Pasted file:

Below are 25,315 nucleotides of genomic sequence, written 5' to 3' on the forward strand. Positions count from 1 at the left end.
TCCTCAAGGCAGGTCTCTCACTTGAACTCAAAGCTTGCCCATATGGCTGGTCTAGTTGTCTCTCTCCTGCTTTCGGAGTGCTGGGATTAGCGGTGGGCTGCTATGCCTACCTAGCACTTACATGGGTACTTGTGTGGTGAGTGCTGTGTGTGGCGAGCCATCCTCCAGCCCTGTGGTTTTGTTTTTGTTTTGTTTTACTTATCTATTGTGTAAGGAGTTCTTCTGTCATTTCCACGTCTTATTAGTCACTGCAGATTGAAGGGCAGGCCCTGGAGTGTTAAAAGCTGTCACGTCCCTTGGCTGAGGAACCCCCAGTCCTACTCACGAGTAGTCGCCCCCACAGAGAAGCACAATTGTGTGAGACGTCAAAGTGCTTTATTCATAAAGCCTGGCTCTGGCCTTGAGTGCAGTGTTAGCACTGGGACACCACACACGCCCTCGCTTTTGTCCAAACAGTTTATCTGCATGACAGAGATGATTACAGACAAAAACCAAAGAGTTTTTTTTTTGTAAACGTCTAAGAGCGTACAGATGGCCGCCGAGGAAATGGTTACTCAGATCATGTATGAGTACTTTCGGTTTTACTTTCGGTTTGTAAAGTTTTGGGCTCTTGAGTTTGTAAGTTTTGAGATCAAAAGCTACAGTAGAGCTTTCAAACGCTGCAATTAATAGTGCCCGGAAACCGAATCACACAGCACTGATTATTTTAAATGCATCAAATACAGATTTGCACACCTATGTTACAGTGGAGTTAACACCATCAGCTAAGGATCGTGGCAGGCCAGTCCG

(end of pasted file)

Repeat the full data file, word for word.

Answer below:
Below are 25,315 nucleotides of genomic sequence, written 5' to 3' on the forward strand. Positions count from 1 at the left end.
TCCTCAAGGCAGGTCTCTCACTTGAACTCAAAGCTTGCCCATATGGCTGGTCTAGTTGTCTCTCTCCTGCTTTCGGAGTGCTGGGATTAGCGGTGGGCTGCTATGCCTACCTAGCACTTACATGGGTACTTGTGTGGTGAGTGCTGTGTGTGGCGAGCCATCCTCCAGCCCTGTGGTTTTGTTTTTGTTTTGTTTTACTTATCTATTGTGTAAGGAGTTCTTCTGTCATTTCCACGTCTTATTAGTCACTGCAGATTGAAGGGCAGGCCCTGGAGTGTTAAAAGCTGTCACGTCCCTTGGCTGAGGAACCCCCAGTCCTACTCACGAGTAGTCGCCCCCACAGAGAAGCACAATTGTGTGAGACGTCAAAGTGCTTTATTCATAAAGCCTGGCTCTGGCCTTGAGTGCAGTGTTAGCACTGGGACACCACACACGCCCTCGCTTTTGTCCAAACAGTTTATCTGCATGACAGAGATGATTACAGACAAAAACCAAAGAGTTTTTTTTTTGTAAACGTCTAAGAGCGTACAGATGGCCGCCGAGGAAATGGTTACTCAGATCATGTATGAGTACTTTCGGTTTTACTTTCGGTTTGTAAAGTTTTGGGCTCTTGAGTTTGTAAGTTTTGAGATCAAAAGCTACAGTAGAGCTTTCAAACGCTGCAATTAATAGTGCCCGGAAACCGAATCACACAGCACTGATTATTTTAAATGCATCAAATACAGATTTGCACACCTATGTTACAGTGGAGTTAACACCATCAGCTAAGGATCGTGGCAGGCCAGTCCG